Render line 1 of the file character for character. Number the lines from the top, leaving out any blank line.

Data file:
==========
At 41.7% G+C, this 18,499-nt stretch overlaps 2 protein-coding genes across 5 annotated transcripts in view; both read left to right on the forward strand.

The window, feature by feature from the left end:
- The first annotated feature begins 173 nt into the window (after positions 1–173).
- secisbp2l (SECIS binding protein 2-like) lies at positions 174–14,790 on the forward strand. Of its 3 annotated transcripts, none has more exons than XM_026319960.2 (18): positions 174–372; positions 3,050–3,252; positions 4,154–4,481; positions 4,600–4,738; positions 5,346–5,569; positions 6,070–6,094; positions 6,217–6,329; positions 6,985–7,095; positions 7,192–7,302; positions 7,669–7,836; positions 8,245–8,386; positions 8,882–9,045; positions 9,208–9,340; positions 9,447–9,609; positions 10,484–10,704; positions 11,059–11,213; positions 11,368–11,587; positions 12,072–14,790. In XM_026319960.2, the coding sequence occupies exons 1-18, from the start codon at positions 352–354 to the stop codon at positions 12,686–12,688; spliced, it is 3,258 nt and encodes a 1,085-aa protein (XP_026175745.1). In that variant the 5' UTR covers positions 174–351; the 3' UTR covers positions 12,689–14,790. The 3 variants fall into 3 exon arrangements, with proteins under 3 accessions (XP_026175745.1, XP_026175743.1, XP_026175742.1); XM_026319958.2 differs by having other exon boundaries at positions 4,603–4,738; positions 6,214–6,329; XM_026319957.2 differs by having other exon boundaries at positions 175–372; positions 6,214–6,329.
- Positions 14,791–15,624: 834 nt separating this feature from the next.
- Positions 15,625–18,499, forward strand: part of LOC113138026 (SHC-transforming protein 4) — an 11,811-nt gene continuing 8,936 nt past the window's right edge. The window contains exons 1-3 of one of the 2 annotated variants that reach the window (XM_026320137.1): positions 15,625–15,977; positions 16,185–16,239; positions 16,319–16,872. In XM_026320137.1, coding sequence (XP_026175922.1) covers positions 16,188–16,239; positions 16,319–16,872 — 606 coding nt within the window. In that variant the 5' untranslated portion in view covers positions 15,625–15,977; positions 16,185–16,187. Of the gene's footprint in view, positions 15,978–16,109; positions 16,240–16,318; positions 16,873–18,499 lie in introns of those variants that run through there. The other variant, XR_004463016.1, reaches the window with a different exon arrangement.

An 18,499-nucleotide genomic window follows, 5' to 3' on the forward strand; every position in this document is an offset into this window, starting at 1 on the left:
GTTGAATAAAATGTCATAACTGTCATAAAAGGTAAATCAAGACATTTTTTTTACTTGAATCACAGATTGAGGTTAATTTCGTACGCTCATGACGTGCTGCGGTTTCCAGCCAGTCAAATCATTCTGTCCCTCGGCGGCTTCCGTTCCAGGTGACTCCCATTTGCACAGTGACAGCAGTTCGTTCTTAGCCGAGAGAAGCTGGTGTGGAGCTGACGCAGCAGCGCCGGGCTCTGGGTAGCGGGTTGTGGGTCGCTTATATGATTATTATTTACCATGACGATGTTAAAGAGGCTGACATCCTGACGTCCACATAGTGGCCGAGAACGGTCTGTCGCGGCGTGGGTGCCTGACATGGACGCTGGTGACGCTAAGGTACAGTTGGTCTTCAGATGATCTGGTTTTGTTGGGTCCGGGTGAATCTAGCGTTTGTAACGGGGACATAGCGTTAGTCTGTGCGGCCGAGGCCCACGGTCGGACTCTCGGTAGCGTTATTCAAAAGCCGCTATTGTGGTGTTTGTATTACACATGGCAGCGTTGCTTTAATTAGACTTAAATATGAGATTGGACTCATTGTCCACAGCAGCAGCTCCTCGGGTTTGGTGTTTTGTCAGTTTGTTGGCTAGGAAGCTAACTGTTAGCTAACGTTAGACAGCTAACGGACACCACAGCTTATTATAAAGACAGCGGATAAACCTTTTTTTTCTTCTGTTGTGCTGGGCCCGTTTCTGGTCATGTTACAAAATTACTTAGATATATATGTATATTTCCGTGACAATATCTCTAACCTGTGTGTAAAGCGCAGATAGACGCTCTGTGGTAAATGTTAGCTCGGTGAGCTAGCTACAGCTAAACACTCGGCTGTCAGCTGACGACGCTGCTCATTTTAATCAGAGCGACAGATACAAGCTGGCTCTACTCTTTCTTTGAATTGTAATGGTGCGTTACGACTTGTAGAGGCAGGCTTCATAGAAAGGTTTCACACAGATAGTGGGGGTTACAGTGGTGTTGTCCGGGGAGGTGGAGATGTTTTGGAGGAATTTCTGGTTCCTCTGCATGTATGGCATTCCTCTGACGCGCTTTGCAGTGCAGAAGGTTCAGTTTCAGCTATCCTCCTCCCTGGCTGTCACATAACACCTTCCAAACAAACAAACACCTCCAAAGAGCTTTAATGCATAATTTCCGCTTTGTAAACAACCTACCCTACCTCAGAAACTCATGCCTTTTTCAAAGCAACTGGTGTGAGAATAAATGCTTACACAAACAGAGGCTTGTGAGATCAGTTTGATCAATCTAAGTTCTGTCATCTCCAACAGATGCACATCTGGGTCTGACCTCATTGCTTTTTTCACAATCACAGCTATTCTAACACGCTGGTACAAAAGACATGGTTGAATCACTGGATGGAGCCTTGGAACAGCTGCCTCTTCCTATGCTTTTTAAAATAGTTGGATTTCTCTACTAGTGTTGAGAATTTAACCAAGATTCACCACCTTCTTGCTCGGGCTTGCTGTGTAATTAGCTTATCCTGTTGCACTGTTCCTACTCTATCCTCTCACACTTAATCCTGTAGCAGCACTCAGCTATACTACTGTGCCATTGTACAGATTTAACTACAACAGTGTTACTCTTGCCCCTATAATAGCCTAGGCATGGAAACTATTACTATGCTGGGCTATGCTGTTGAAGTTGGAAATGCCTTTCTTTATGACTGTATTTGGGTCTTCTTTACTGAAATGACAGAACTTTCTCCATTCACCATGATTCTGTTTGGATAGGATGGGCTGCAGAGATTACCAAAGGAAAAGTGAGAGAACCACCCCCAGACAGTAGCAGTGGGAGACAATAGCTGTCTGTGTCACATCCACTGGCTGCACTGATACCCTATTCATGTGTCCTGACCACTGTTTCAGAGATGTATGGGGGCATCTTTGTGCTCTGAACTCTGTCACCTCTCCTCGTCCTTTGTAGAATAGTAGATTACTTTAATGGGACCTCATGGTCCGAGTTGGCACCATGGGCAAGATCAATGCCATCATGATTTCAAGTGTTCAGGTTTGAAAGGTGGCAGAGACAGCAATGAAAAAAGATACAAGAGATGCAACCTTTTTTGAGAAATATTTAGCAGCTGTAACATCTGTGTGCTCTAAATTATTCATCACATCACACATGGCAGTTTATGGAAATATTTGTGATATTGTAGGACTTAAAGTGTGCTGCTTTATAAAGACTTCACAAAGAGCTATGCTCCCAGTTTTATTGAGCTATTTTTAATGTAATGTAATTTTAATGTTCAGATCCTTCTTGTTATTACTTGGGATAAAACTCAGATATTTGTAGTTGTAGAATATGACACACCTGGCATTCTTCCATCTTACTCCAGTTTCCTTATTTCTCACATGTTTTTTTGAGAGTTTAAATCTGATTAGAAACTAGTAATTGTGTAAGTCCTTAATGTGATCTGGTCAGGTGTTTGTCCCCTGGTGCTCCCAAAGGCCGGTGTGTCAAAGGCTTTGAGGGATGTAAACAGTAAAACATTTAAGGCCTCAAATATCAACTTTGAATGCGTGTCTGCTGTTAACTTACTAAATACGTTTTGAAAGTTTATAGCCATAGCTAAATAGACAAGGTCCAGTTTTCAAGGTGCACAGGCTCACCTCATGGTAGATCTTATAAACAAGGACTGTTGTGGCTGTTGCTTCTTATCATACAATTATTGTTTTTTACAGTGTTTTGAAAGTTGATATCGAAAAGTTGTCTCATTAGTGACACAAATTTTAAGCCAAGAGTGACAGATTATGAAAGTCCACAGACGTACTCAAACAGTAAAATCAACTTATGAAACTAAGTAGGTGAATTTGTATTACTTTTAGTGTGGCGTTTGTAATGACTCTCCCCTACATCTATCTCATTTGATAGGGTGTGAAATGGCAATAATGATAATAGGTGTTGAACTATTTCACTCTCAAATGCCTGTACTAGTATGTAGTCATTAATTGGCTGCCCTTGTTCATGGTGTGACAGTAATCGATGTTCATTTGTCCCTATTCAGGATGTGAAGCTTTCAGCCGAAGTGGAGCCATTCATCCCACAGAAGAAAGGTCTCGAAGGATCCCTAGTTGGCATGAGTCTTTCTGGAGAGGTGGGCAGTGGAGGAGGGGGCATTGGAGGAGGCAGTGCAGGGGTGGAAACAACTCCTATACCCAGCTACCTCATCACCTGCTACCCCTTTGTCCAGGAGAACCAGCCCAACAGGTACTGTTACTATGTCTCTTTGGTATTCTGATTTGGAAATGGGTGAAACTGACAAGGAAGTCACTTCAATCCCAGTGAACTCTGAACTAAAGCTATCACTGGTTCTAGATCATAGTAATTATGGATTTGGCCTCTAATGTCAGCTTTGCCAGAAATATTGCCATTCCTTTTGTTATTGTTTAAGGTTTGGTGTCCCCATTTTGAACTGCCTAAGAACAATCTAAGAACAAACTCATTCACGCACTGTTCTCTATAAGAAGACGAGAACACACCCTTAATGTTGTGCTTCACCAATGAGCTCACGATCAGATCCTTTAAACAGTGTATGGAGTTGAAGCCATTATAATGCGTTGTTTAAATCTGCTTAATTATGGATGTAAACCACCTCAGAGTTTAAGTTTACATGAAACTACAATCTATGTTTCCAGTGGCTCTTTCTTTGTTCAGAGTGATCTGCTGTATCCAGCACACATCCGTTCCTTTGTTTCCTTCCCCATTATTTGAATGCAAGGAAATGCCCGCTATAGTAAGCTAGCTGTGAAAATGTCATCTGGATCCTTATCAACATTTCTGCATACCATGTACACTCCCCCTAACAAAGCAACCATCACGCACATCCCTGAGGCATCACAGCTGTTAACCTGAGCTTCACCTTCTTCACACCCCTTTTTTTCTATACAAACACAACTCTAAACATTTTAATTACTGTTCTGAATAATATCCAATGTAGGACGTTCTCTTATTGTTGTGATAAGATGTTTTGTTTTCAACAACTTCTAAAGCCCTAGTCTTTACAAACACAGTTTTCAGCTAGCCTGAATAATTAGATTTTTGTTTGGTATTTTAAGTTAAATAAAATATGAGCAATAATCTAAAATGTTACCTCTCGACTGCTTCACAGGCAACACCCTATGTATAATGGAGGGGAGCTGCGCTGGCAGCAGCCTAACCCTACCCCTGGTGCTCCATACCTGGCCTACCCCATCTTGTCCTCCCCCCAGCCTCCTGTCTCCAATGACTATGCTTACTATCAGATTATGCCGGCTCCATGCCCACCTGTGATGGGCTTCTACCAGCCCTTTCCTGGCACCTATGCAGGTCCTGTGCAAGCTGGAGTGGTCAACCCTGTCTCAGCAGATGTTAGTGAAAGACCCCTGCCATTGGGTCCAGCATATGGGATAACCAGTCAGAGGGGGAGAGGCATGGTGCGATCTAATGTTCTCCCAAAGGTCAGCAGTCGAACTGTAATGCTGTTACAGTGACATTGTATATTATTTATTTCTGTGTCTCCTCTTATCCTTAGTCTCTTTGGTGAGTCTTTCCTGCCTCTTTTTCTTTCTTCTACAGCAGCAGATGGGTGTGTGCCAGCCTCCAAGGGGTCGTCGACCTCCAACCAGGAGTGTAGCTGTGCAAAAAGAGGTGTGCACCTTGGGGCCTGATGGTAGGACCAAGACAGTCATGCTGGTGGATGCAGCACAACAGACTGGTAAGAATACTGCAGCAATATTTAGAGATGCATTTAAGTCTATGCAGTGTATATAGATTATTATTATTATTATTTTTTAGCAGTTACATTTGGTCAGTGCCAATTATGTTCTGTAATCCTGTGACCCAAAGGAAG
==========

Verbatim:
At 41.7% G+C, this 18,499-nt stretch overlaps 2 protein-coding genes across 5 annotated transcripts in view; both read left to right on the forward strand.